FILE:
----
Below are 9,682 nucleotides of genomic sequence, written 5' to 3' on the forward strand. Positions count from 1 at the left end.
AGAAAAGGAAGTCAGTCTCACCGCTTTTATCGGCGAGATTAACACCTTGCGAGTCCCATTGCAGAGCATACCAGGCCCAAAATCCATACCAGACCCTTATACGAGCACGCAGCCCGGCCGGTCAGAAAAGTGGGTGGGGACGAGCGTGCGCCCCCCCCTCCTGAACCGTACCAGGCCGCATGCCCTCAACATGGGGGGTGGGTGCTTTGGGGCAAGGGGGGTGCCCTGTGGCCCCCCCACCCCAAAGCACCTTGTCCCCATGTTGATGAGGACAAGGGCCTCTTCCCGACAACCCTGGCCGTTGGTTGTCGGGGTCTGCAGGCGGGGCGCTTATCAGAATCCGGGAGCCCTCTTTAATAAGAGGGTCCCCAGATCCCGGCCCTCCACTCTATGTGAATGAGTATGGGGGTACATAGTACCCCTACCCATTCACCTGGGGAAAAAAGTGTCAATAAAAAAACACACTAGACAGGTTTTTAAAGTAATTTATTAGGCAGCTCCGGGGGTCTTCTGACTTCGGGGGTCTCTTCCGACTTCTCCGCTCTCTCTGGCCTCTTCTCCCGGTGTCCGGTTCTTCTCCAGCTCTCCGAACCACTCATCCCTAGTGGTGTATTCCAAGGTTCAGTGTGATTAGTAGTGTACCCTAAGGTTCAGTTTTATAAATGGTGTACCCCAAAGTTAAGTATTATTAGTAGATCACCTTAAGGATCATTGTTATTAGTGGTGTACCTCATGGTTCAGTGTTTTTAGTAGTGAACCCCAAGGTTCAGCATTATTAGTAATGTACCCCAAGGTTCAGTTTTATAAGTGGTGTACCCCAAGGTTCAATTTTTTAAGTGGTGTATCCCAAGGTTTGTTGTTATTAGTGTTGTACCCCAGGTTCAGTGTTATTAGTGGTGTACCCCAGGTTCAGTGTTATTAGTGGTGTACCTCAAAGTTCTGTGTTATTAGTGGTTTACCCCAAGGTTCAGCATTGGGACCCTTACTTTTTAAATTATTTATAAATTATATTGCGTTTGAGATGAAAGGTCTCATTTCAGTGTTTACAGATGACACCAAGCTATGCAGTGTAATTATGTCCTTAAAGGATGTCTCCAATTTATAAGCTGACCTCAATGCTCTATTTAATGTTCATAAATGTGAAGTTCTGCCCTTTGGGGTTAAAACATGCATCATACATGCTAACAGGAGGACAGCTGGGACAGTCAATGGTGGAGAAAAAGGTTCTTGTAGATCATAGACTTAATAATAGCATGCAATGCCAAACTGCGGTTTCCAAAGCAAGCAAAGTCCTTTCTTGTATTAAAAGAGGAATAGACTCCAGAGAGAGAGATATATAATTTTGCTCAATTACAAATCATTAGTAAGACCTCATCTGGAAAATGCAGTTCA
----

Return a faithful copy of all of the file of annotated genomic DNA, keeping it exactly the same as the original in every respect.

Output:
Below are 9,682 nucleotides of genomic sequence, written 5' to 3' on the forward strand. Positions count from 1 at the left end.
AGAAAAGGAAGTCAGTCTCACCGCTTTTATCGGCGAGATTAACACCTTGCGAGTCCCATTGCAGAGCATACCAGGCCCAAAATCCATACCAGACCCTTATACGAGCACGCAGCCCGGCCGGTCAGAAAAGTGGGTGGGGACGAGCGTGCGCCCCCCCCTCCTGAACCGTACCAGGCCGCATGCCCTCAACATGGGGGGTGGGTGCTTTGGGGCAAGGGGGGTGCCCTGTGGCCCCCCCACCCCAAAGCACCTTGTCCCCATGTTGATGAGGACAAGGGCCTCTTCCCGACAACCCTGGCCGTTGGTTGTCGGGGTCTGCAGGCGGGGCGCTTATCAGAATCCGGGAGCCCTCTTTAATAAGAGGGTCCCCAGATCCCGGCCCTCCACTCTATGTGAATGAGTATGGGGGTACATAGTACCCCTACCCATTCACCTGGGGAAAAAAGTGTCAATAAAAAAACACACTAGACAGGTTTTTAAAGTAATTTATTAGGCAGCTCCGGGGGTCTTCTGACTTCGGGGGTCTCTTCCGACTTCTCCGCTCTCTCTGGCCTCTTCTCCCGGTGTCCGGTTCTTCTCCAGCTCTCCGAACCACTCATCCCTAGTGGTGTATTCCAAGGTTCAGTGTGATTAGTAGTGTACCCTAAGGTTCAGTTTTATAAATGGTGTACCCCAAAGTTAAGTATTATTAGTAGATCACCTTAAGGATCATTGTTATTAGTGGTGTACCTCATGGTTCAGTGTTTTTAGTAGTGAACCCCAAGGTTCAGCATTATTAGTAATGTACCCCAAGGTTCAGTTTTATAAGTGGTGTACCCCAAGGTTCAATTTTTTAAGTGGTGTATCCCAAGGTTTGTTGTTATTAGTGTTGTACCCCAGGTTCAGTGTTATTAGTGGTGTACCCCAGGTTCAGTGTTATTAGTGGTGTACCTCAAAGTTCTGTGTTATTAGTGGTTTACCCCAAGGTTCAGCATTGGGACCCTTACTTTTTAAATTATTTATAAATTATATTGCGTTTGAGATGAAAGGTCTCATTTCAGTGTTTACAGATGACACCAAGCTATGCAGTGTAATTATGTCCTTAAAGGATGTCTCCAATTTATAAGCTGACCTCAATGCTCTATTTAATGTTCATAAATGTGAAGTTCTGCCCTTTGGGGTTAAAACATGCATCATACATGCTAACAGGAGGACAGCTGGGACAGTCAATGGTGGAGAAAAAGGTTCTTGTAGATCATAGACTTAATAATAGCATGCAATGCCAAACTGCGGTTTCCAAAGCAAGCAAAGTCCTTTCTTGTATTAAAAGAGGAATAGACTCCAGAGAGAGAGATATATAATTTTGCTCAATTACAAATCATTAGTAAGACCTCATCTGGAAAATGCAGTTCA